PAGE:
nightsafe homeless shelter blackburn

The number of young homeless people in the UK has risen significantly in recent years. Centrepoint’s Youth Homelessness Databank found that, in 91 local authorities alone, more than 23,000 people aged 16-24 approached their local councils for help over the past year. This is an increase of 10% on 2014-15, and these are just the ‘official’ figures. Researchers at Cambridge University have suggested that the true number of young homeless people could be as high as three times the official figures.

Several social pressures have made life more challenging for young people: the Joseph Rowntree Foundation has found that they are the most likely demographic to be living in poverty. Whilst youth unemployment is at its lowest level since the recession, this is still three times the rate of the older adult working age population. Young people have also been adversely affected by changes to the welfare system, and youth services have faced significant cuts in recent years.

Volunteering Matters works with Nightsafe, a local youth homeless shelter based in Blackburn, to place volunteers at the shelter overnight, to ensure that the beneficiaries can access the care and support they need.

Communications Manager Kate Bermingham spoke to Volunteer Co-ordinator Jay Ratcliffe to find out more about this project:

Kate: Tell me about the background to Nightsafe – when was it set up, and why?

Jay:  Nightsafe is a youth homelessness charity that aims to support homeless and vulnerably housed young people within the borough of Blackburn and surrounding areas.

Nightsafe has a number of projects including an emergency nine night stay night shelter, an activity-based day centre, two supported housing projects and four flats with floating support. All of these projects support young people age 16-24 years who are homeless or at risk of becoming homeless. This includes people who are sofa surfing, at risk of eviction or living in poor housing conditions, and those with poor family support networks.

Nightsafe first opened its doors to homeless young people in December 1990. In fact, volunteers opened the door to the first residents!

Kate: What role do the volunteers play in the project?

Jay: Nightsafe has always welcomed the dedication and commitment of our volunteers to provide a quality service for young people at a time when they most need our help.

Our volunteers help in many different ways, volunteering directly with the young people offering practical help and guidance, fundraising, admin and social media support and serving on our board of trustees. Our volunteers have enabled Nightsafe to help more than 12,500 young people to get off the streets and make a fresh start.

Volunteering Matters full-time volunteers help in our emergency night shelter and one of our housing projects. The volunteers can also join a mentor programme that enables them to guide and support a vulnerable young person on a 1:1 basis and help them to achieve their personal goals.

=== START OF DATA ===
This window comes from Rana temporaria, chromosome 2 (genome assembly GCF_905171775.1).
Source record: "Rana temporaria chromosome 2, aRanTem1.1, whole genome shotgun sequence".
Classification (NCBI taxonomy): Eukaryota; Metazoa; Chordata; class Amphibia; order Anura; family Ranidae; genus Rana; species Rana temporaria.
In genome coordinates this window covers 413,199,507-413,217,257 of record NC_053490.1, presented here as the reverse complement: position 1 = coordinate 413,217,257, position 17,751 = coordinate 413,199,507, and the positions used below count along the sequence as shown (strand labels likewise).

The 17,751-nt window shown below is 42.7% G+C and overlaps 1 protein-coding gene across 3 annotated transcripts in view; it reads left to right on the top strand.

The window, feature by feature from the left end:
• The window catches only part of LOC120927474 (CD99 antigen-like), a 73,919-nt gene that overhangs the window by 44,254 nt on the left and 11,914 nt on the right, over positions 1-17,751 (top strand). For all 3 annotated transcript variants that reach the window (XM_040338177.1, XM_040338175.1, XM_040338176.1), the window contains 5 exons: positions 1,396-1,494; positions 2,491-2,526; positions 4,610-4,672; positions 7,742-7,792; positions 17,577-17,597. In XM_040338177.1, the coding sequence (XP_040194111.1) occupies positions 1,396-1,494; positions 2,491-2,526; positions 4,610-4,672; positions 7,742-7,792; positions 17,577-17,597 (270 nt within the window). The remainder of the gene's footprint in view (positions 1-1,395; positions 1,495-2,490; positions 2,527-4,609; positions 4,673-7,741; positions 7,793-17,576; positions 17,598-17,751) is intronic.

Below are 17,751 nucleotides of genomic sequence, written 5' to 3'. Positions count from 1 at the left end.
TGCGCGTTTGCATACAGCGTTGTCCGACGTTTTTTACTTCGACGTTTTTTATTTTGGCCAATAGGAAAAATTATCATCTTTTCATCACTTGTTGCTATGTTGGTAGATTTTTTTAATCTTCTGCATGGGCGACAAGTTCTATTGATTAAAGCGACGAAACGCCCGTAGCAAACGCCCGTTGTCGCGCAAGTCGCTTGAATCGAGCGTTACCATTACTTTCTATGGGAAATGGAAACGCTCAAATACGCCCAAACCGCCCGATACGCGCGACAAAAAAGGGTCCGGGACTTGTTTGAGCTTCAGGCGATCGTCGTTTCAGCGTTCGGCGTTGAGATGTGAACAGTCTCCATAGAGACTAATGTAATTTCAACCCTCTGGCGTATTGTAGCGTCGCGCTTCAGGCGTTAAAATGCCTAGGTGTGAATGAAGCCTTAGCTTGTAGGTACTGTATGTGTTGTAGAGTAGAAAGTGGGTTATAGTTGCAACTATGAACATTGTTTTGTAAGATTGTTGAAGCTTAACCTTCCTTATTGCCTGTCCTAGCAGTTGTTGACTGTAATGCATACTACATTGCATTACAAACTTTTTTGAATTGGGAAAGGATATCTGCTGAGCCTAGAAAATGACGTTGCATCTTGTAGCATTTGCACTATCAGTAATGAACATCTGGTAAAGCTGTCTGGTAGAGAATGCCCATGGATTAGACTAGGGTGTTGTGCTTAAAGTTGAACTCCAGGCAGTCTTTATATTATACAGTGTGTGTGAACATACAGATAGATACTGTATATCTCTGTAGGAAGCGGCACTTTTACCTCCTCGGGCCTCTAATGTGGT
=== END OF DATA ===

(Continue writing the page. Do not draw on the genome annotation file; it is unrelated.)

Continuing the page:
Kate: What kind of skills or personal qualities do the volunteers need?

Jay: As we are a young person’s service, it is really important to be friendly, welcoming and approachable. A good sense of humour goes a long way! We have a very diverse team of volunteers at Nightsafe and we positively embrace this diversity as we recognise the wealth of knowledge and skills that come with it. Ultimately our volunteers act as positive role models, so we look for enthusiasm and a genuine interest in helping vulnerable young people, as well as a desire to develop new skills and accept new challenges!

Kate: Is the project entirely volunteer-led?

Jay: No, we have a small staff team who work across the projects with the volunteers. However, volunteers support the staff team and there are no hierarchies or unnecessary politics. Nightsafe recognises that volunteers require a satisfying role and personal development. We support our volunteers and provide them with the training they need to carry out their volunteering effectively.

Kate: What are the main challenges you face in making Nightsafe a success?

Jay: We expect the forthcoming years to present us with a number of challenges and opportunities in equal measure.  Future changes to housing benefit will present us with a number of challenges, and in these times of welfare reform and cuts to services, we will do all we can to support young people.

Kate: What kind of feedback have you had from the young people you support?

Jay:  Here are a few quotes from young people who have used our services:

“Being around other young people really helped me; knowing they are in the same situation and have been through what I have makes me feel like I’m not the only one. I don’t feel alone when I’m here.”

“The volunteers are nice and friendly and listen to what you have to say. I truly felt like I was listened to, and I was able to say what was on my mind without being judged. (Nightsafe is Awesome!)”

“The staff that work here and the volunteers are fantastic. They are positive and respectful of your individual needs and beliefs…It would be nice to see more volunteers like the fantastic ones you have at the moment!”

Kate: How have volunteers made a difference to Nightsafe and the young people this project supports?

Jay: As you can see from the quotes, our young people really value the time and support our volunteers provide. Having full time volunteers means more consistency for the young people. We have a team of six full time volunteers who stay for up to 12 months. Each volunteer brings their own set of skills and knowledge. Many of our young people tell us they would like to go on to volunteer themselves in the future, and aspire to be like our volunteers – helping others in their time of need.